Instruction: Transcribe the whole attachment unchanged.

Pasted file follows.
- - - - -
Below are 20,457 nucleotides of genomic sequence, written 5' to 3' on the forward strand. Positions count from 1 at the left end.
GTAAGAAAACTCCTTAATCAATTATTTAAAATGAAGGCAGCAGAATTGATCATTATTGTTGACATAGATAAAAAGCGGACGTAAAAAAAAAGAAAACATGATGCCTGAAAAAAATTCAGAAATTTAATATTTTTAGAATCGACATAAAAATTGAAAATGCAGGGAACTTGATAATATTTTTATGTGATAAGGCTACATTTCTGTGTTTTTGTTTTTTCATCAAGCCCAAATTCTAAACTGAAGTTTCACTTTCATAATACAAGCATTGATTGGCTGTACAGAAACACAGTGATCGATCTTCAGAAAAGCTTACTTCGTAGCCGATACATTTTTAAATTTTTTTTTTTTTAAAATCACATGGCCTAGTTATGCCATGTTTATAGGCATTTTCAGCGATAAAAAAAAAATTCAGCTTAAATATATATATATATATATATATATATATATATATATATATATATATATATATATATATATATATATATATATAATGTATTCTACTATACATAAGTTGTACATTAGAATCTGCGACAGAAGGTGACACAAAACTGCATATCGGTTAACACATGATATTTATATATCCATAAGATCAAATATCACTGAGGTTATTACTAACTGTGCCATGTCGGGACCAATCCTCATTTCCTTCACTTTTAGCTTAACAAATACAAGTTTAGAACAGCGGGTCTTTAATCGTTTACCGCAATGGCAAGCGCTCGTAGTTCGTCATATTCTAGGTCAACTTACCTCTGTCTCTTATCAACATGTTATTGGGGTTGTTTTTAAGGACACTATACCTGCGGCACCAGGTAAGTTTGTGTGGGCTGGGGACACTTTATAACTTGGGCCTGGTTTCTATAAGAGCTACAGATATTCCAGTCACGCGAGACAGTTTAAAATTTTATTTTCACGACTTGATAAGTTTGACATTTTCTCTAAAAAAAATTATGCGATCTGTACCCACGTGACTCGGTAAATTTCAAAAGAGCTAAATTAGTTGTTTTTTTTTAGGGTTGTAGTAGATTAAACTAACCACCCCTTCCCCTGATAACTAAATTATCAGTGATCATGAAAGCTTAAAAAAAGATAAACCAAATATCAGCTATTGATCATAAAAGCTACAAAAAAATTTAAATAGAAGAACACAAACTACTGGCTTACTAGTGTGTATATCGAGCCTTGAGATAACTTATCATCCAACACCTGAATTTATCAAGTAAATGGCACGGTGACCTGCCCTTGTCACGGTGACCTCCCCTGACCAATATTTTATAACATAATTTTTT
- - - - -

Below are 20,457 nucleotides of genomic sequence, written 5' to 3' on the forward strand. Positions count from 1 at the left end.
GTAAGAAAACTCCTTAATCAATTATTTAAAATGAAGGCAGCAGAATTGATCATTATTGTTGACATAGATAAAAAGCGGACGTAAAAAAAAAGAAAACATGATGCCTGAAAAAAATTCAGAAATTTAATATTTTTAGAATCGACATAAAAATTGAAAATGCAGGGAACTTGATAATATTTTTATGTGATAAGGCTACATTTCTGTGTTTTTGTTTTTTCATCAAGCCCAAATTCTAAACTGAAGTTTCACTTTCATAATACAAGCATTGATTGGCTGTACAGAAACACAGTGATCGATCTTCAGAAAAGCTTACTTCGTAGCCGATACATTTTTAAATTTTTTTTTTTTTAAAATCACATGGCCTAGTTATGCCATGTTTATAGGCATTTTCAGCGATAAAAAAAAAATTCAGCTTAAATATATATATATATATATATATATATATATATATATATATATATATATATATATATATATATATATATATATAATGTATTCTACTATACATAAGTTGTACATTAGAATCTGCGACAGAAGGTGACACAAAACTGCATATCGGTTAACACATGATATTTATATATCCATAAGATCAAATATCACTGAGGTTATTACTAACTGTGCCATGTCGGGACCAATCCTCATTTCCTTCACTTTTAGCTTAACAAATACAAGTTTAGAACAGCGGGTCTTTAATCGTTTACCGCAATGGCAAGCGCTCGTAGTTCGTCATATTCTAGGTCAACTTACCTCTGTCTCTTATCAACATGTTATTGGGGTTGTTTTTAAGGACACTATACCTGCGGCACCAGGTAAGTTTGTGTGGGCTGGGGACACTTTATAACTTGGGCCTGGTTTCTATAAGAGCTACAGATATTCCAGTCACGCGAGACAGTTTAAAATTTTATTTTCACGACTTGATAAGTTTGACATTTTCTCTAAAAAAAATTATGCGATCTGTACCCACGTGACTCGGTAAATTTCAAAAGAGCTAAATTAGTTGTTTTTTTTTAGGGTTGTAGTAGATTAAACTAACCACCCCTTCCCCTGATAACTAAATTATCAGTGATCATGAAAGCTTAAAAAAAGATAAACCAAATATCAGCTATTGATCATAAAAGCTACAAAAAAATTTAAATAGAAGAACACAAACTACTGGCTTACTAGTGTGTATATCGAGCCTTGAGATAACTTATCATCCAACACCTGAATTTATCAAGTAAATGGCACGGTGACCTGCCCTTGTCACGGTGACCTCCCCTGACCAATATTTTATAACATAATTTTTT